SWBAT assess their growth in mastery of standards involving rounding, adding and subtracting of multi-digit numbers and solving multi-step word problems.

Students examine their pre and post tests to evaluate what standards are mastered and which need to still be mastered through writing a reflection.

10 minutes

After warming up on about 5 minutes of working on an iPad ap, Sushi Monster ( one of their favorites), I told students that I could prove that they had grown in their understanding of addition and subtraction of multi-digit numbers and that I was very proud of each of them.

I passed both pre and post tests back to them so they could see their growth. I told them that they should place tests side by side and compare their work. I wanted them to think about what they didn't know when they took the pretest and what changed that they would have such good progress. I gave them several minutes before presenting questions that would help them understand what standards they had mastered and what needed to be mastered yet.* *

30 minutes

I asked students if they could explain what standards they had mastered. I always list the goals at the top of their assessments so that they can understand the purpose of their assessment and use as a reference. They are simplified versions of the standards.

One boy opened up and said " You aren't gonna have us write, are ya?" I laughed out loud. I caught them on film talking about Why am I making them write? The answers were very literal. "So we can learn," is always a favorite reply. It is my hope that as the year progresses and they get used to evaluating themselves, the answer will come more easily and they can recognize if their goals have been mastered.

I wrote three questions on the board:

1. What standards have you mastered?

2. What standards do you have to work on yet?

3. What was the most important skill that you learned in this unit that you will use in your life?

I told them that I wanted them to plan a paragraph by first listing the questions on a piece of paper and answering them in detail. Then, I wanted them to create a paragraph based on their plan. They set to work. I roved around the classroom and observed their progress.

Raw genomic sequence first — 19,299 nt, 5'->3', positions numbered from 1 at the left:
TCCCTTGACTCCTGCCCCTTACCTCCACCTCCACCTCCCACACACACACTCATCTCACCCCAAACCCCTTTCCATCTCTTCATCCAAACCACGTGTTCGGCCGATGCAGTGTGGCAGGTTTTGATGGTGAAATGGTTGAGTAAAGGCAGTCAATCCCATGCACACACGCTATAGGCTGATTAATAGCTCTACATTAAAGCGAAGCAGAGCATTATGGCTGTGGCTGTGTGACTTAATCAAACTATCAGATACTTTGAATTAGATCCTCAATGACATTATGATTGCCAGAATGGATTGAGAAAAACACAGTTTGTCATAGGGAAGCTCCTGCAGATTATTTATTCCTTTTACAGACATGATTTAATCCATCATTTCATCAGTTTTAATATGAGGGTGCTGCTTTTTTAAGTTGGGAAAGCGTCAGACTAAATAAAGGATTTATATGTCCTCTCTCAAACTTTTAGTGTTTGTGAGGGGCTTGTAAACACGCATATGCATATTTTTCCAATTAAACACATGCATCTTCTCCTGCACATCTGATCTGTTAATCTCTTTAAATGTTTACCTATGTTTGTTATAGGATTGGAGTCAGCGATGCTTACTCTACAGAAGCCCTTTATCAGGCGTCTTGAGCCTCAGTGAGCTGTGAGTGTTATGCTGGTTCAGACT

10 minutes

**Conference Time: **As students finished and brought me their writing, I had some interesting conversations. I read each piece with the student next to me and asked them questions about their learning as I read their writing. I decided to film these three students because they were surprised that they grew. Their pretests were really at mastery level with the exception of equations and variables. All students struggle yet with equations and variables. I am teaching it consistently in order that it becomes habit.

Many of my students know **HOW** to do an algorithm or word problem...but to take word problems apart and create equations was their greatest challenge. Talking the talk about progress and mastery. The conversation implies that they are interested in their progress and starting to understand who they are as math students in the process of learning.

To emphasize the "why" behind the learning, I had to help this students as he finally discovers the purpose of this rigor and how to explain it. This film catches his disappointment and earlier he said he would just go back to solving story problems without equations. This helps me understand my challenge to support CCSS and work through the desire for students to revert to just "doing" the problem. As we make progress and transition, we will see more students at fourth grade level thinking and explaining themselves logically. I think this rigor that CCSS presents them is the biggest challenge: to back up and think about "why". The last student grabs everything I say and holds on to try to master skills. Many students work hard at this rigorous progress. Ummmm.... Variables.???